Staff Nurse Andrea Li – COVID Ward Experience of Caring and Supporting Patients28/01/2021
Staff Nurse Andrea Li from Trillick, Co Tyrone talks about her experience of caring and supporting patients in the COVID Ward at South West Acute Hospital
My name is Andrea Li and I am a staff nurse in Ward 8 COVID Ward in the South West Acute Hospital Enniskillen.
We have been nursing COVID positive patients on our ward since March 2020 and although almost one year on, we are still adapting to new ways of nursing on a regular basis. We are routinely familiarising ourselves with new treatments and new clinical trials, educating ourselves on the benefits or risks involved. These treatments can change so often when more evidence becomes available and we as nurses must keep ourselves up to date with the latest recommendations.
Patients that come through our ward are often acutely unwell requiring the use of high flow oxygenated therapy. We use a variety of machines with these patients often alternating between two, Airvo and CPAP. For some of our patients, particularly those who are elderly or anxious, these machines can feel quite invasive and frightening almost. This can leave our jobs difficult and challenging at times, as we know these machines can give our patients the best chance of survival from this virus. It is only through education and reassurance with our patients, often sitting holding their hands until they become accustomed to the devices that we can see them start to improve in their condition and hence some of that fear lift.
A typical day on the COVID ward could see you dressed in full PPE for a number of hours before you degown for a short break and then begin all over again. Gone are the days when we can go into a patient’s room and have long conversations with them, really getting to know them. We are advised to minimise our contact as much as possible, to not be exposed longer than necessary in order to reduce our chance’s of contracting the virus. This goes against every nursing instinct we have where communication and compassion are part of our core values. As each nurse spends a little time with the patient, gains a little more insight into their history, personality, wishes we are able to piece together this information and develop that patients story throughout their stay with us.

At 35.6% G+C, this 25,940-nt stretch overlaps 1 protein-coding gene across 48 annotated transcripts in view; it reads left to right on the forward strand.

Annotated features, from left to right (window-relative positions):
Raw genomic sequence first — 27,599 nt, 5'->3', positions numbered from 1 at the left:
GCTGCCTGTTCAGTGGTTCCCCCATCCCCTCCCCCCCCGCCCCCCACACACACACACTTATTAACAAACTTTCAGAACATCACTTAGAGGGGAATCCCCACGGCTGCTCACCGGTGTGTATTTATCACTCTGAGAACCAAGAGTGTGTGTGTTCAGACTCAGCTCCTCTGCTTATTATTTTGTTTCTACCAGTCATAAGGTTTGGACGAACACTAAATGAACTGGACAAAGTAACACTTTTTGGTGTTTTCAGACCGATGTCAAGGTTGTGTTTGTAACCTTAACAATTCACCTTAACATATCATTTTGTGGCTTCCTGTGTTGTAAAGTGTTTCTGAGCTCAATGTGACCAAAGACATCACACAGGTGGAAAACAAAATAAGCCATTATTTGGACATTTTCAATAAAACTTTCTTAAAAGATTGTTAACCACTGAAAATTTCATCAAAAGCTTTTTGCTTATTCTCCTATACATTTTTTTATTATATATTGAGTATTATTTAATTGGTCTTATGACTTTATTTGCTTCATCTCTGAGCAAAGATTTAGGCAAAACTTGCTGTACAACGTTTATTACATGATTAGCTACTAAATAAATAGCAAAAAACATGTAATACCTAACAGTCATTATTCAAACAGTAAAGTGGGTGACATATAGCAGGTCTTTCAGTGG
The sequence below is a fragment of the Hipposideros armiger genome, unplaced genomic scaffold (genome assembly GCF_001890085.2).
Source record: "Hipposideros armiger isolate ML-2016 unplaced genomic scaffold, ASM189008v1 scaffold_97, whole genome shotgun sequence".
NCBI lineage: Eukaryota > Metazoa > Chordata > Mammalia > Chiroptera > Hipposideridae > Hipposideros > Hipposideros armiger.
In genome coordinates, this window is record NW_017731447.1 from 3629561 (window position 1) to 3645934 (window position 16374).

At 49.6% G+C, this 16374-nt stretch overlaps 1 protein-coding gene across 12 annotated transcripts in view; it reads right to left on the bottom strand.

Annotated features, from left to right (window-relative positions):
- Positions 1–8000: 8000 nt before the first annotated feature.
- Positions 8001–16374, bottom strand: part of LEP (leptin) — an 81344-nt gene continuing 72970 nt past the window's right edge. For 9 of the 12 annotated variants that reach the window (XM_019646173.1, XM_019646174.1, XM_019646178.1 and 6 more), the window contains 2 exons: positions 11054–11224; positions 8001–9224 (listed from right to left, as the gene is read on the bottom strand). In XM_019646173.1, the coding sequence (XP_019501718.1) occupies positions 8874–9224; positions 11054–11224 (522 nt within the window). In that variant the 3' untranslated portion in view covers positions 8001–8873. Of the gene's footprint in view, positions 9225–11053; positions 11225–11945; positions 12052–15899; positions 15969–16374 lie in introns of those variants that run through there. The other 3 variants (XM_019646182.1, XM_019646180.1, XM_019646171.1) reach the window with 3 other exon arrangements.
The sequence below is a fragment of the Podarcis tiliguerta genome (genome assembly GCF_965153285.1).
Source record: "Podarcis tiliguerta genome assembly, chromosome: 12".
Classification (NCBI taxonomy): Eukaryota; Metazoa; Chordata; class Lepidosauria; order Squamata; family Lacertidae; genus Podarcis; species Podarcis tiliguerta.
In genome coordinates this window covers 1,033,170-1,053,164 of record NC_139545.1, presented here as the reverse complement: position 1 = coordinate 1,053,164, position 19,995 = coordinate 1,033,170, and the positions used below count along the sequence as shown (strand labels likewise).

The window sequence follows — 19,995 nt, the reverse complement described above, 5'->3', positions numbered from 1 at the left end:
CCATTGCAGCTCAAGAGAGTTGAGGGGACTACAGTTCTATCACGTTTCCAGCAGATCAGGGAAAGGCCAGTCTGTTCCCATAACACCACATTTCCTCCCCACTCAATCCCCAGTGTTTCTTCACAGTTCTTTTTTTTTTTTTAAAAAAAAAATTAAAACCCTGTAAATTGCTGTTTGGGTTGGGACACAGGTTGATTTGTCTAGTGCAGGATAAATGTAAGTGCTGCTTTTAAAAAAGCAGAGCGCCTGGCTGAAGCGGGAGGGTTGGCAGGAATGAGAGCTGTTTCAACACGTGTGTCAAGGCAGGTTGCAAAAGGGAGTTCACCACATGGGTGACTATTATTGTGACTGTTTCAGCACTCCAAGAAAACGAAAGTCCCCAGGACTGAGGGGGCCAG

We are often the only people our patients see as visiting is only permitted in exceptional circumstances. Luckily for some their stay in hospital may be quite short, for others it can be a matter of weeks and we feel like these patients become part of our own family. We feel their pain when they feel it. We join in their joy when their treatment has worked and we grieve for those who don’t make it.
We take comfort in the fact that we can be there when family members can’t, to provide a dignified, peaceful end to life ensuring no one is alone. Every one of our patients has made a lasting impact in our minds and this is something that may only begin to creep to the surface many months down the line, however for now, knowing you have a fantastic multi disciplinary team supporting each other every day is vital.
With the roll out if the vaccine we hope to see a return to the nursing that we know very soon. In the meantime however we really need the support of everyone to continue to remember Hands, Face, Space and help reduce some of the pressure our NHS is currently experiencing.